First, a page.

Which way I fly is Hell, myself am Hell.
I tapped my own head;
it was glass, an inverted bowl.
An unearthing, then. Seven,
instead of ten. Ritual,
it must have been. Severing,
when wed, these fingers from him.
A man’s, for certain. Thickened
twistings of bent parsnip, each
dissonant enough, now, to
never again comprehend
what garden from the soft soil
of which these offerings were
culled. Called, then, by some arcane
tradition, to pull beneath
broken earth what hurt working
its course, until disturbed, would
turn out to have been worth more
endured alone beneath roots.
Bones of forest locked like lace
of scattered teeth, beneath dark
seedlings fragrant with sweet pine
these dismembered digits count
as meals missed by the son who
deposited them. Married
to none, other than buried
fists laid mystical to rip
from war’s frothing mouth its grit,
here, where I sit, at end’s edge,
savagery of honesty
digs in the smiling bend which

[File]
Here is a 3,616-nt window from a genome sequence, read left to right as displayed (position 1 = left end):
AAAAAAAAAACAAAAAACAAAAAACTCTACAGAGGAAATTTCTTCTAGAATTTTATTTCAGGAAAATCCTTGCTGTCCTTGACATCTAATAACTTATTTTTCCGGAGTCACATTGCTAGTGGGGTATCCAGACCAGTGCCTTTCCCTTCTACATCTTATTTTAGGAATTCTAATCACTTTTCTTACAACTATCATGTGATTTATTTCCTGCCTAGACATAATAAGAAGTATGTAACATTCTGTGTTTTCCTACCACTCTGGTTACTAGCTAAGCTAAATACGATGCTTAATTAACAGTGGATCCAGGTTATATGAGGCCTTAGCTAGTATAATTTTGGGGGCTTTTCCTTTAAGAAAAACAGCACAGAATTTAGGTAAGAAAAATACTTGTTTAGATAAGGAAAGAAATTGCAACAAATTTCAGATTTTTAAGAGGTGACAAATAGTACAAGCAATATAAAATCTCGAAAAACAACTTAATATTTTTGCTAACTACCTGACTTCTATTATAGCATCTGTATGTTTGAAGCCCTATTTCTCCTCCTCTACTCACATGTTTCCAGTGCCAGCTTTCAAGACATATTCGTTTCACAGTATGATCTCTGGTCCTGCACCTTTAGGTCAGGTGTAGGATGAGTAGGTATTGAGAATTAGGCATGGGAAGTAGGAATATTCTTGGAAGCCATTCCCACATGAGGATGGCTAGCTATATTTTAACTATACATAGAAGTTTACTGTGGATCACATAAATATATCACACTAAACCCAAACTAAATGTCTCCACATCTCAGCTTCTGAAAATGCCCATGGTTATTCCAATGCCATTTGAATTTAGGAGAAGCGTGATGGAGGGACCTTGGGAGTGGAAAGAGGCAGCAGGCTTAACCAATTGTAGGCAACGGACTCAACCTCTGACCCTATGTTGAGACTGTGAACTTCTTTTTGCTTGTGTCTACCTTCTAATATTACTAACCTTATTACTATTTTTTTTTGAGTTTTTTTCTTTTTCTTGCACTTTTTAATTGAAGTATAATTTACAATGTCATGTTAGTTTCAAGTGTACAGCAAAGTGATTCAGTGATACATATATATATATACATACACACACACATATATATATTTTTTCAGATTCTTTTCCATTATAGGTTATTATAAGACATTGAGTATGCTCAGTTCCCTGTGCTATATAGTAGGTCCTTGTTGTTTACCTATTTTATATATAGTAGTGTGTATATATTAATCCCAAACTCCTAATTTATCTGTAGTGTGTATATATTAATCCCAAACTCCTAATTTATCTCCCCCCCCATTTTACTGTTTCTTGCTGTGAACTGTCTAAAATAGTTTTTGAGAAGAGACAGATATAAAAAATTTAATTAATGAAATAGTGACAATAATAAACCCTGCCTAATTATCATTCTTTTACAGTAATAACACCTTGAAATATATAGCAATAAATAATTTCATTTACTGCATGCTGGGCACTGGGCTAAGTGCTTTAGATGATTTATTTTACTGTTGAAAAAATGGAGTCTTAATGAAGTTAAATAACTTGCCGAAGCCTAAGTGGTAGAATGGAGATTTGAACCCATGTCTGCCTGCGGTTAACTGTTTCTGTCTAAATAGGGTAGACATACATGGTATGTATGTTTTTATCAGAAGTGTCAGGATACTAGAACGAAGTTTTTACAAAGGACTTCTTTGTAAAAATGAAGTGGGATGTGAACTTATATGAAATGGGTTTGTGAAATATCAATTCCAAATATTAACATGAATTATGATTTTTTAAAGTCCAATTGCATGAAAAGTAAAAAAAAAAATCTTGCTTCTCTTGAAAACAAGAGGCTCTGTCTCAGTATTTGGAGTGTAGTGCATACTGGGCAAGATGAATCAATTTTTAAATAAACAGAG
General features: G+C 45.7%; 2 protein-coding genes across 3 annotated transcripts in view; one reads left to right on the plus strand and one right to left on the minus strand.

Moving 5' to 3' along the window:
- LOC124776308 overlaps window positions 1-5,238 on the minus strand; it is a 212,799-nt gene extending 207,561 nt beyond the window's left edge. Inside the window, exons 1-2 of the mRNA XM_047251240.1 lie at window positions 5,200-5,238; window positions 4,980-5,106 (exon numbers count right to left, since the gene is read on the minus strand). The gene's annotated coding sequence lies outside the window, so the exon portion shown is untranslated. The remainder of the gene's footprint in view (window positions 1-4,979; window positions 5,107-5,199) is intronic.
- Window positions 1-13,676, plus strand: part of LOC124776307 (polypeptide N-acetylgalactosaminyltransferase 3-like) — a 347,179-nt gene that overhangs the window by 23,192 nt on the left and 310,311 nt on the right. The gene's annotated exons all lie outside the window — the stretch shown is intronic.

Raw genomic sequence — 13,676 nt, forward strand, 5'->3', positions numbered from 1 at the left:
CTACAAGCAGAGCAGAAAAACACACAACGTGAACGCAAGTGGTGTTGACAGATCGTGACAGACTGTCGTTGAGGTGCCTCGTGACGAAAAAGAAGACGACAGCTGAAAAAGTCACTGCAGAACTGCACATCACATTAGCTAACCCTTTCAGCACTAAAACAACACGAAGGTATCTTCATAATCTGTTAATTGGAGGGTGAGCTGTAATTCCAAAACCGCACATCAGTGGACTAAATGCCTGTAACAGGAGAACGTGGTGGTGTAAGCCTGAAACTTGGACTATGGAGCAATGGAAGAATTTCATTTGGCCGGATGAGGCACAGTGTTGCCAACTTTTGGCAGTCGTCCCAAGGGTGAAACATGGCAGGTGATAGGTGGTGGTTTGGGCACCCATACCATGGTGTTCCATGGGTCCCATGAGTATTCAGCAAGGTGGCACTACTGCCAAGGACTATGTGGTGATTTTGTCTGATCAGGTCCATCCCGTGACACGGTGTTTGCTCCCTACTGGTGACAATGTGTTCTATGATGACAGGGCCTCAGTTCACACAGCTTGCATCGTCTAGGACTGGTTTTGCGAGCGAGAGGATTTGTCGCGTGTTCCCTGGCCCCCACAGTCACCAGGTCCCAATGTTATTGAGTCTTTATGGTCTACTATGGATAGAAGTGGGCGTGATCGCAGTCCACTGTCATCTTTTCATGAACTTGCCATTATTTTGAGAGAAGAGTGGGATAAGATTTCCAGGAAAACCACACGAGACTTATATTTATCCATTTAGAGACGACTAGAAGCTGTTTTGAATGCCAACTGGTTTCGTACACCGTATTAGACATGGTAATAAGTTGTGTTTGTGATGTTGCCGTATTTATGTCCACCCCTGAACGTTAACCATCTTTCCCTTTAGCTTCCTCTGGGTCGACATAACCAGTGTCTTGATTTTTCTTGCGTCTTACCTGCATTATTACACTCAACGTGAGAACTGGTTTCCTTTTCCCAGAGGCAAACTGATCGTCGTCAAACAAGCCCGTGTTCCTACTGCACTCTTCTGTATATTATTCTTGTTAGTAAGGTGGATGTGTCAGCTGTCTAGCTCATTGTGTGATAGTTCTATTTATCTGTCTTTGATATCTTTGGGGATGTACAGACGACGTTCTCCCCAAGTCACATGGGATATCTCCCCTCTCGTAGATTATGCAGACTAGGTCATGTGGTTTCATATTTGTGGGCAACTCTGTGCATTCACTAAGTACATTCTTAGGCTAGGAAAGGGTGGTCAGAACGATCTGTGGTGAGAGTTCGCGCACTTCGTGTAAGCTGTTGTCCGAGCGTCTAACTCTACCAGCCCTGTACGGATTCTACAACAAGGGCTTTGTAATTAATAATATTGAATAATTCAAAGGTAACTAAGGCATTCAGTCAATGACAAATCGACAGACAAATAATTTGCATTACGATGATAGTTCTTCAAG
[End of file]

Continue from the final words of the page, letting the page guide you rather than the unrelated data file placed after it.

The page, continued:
seems to have opened from some
knowing grin. Pulling in when
pink from blushing those questing
for some touch of sin against
the chill gasp of which its dripped
echo diminishes as
each sliver of flesh silvers
itself with blemishes touch
warms from stilled mercury spit
by dusk’s winking sigh into
this radish rush of bled beet
these lifted fingers pilfered
by mine, alive, begin to
glow with. Or seem to, that is.
For the ferryman, doubtless,
another sorcerer must
here have deposited these
splinters of indecision
only a magician’s own
silent knowing could have, once
chosen, torn open this wood’s
desolate bed to fill with
some saint’s relics, that this waste
of place might from a secret
grave flower this bed with bloom
of pace. So that, passing on
the very spot, heels would be
quickened to steal away at
once. Feet would betray in haste
that, underneath, here point these
seven fingers the way from
faith toward fate, prayer to change.
And so, feeling out the ruse,
kneeling on sacred doubt grown
over with an ache wept down
only here, above this place
wet with travellers’ tears, where,
nearer an encompassing
field of magnetic needles
pinwheeling pine-lined pitfalls,
some artist’s coffin mouth calls.
1John Milton, “Book IV”, Line 75, of Paradise Lost in Paradise Lost: Edited with an Introduction and Notes by John Leonard, published at New York by Penguin Books in 2003; page 75.
2Anne Sexton, “For John, Who Begs Me Not to Enquire Further”, Lines 17–18, in “From To Bedlam and Part Way Back (1960)” of Selected Poems of Anne Sexton: Edited with an Introduction by Diane Wood Middlebrook and Diana Hume George, published at Boston by Mariner Books in 2000; page 26.